There were a few ways to begin this review: some good, some bad, but none quite right. So let’s begin with just the facts.
What kind of profound cultural impact, if any, electronic music has had in the last three decades is an odd question. After all, it’s the music of nightlife, of temporary fits of passion, and of none-too-discrete eloping. It’s a genre of music that’s defined more by hedonism than it is by introspection.
And to be fair, it rarely attempts to be anything else. It’s a sound that’s not only comfortable with being up at 4 A.M. and having a half-bottle of Jack to go, but fundamentally embraces it. That’s why electronic artists rarely have to consider the consequences of selling out – there isn’t much pretense in the first place.
Perhaps that’s why artists who push the structural boundaries of the genre are often in welcome supply. They break hooks down to their barest essentials, and then add back only what’s absolutely necessary. They generally do not receive wide acclaim, but their sound is nonetheless a welcome respite of creativity. Battery Collection is one of those artists.
His debut, Future Ruins, is the kind of electronic music which exposes the great possibility of emotive range in the genre. It breathes a kind of intimacy in the synth that’s made possible only because of his rejection of typical production techniques. The Kid Without Radio presser claims, almost unbelievably, that “everything is performed live. No sequencing. No samples. No track warping.”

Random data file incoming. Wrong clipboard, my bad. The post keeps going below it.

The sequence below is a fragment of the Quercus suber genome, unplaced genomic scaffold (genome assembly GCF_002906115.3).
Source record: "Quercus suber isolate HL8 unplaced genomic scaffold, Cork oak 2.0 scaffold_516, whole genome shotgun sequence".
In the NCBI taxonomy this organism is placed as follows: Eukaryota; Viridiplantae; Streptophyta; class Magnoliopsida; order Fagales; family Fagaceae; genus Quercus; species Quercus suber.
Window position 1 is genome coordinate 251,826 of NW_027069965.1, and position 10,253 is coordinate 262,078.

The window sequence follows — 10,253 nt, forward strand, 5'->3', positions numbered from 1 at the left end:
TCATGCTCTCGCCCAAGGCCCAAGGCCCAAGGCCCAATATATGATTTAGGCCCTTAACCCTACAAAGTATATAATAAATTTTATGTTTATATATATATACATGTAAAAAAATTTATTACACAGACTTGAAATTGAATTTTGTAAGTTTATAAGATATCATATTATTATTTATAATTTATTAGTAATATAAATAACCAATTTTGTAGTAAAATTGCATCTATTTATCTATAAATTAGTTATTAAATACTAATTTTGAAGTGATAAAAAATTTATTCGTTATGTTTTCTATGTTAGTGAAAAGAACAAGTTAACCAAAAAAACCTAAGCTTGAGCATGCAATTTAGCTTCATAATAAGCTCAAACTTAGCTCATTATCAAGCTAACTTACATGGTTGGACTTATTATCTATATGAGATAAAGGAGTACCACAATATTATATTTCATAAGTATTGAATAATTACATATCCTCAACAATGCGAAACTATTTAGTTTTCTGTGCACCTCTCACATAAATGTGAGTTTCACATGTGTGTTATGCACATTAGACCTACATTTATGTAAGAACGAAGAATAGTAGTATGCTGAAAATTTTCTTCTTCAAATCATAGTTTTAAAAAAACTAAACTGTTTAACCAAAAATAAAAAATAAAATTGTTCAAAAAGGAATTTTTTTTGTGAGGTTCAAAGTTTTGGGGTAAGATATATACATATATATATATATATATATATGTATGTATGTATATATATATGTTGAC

Old Heroes, Missing Friends is pipe full of summer optimism, and is easily the best track on the LP. That’s a good thing too, because it also happens to be one of two tracks that are remixed by Edison and Egadz, respectively (Unauthorized Biography being the other).
This isn’t a release without flaws. It’s purposefully rough, and that’s not something we’re accustomed to listening to these days. It’s also very easy to mistake its minimalism for an unsophisticated sound.
But Future Ruins seems less about ultra-polished production values than it is about exploring the limits of electronic music, and of creating a unique, penetrating sound.
You can purchase Future Ruins at www.kidwithoutradio.com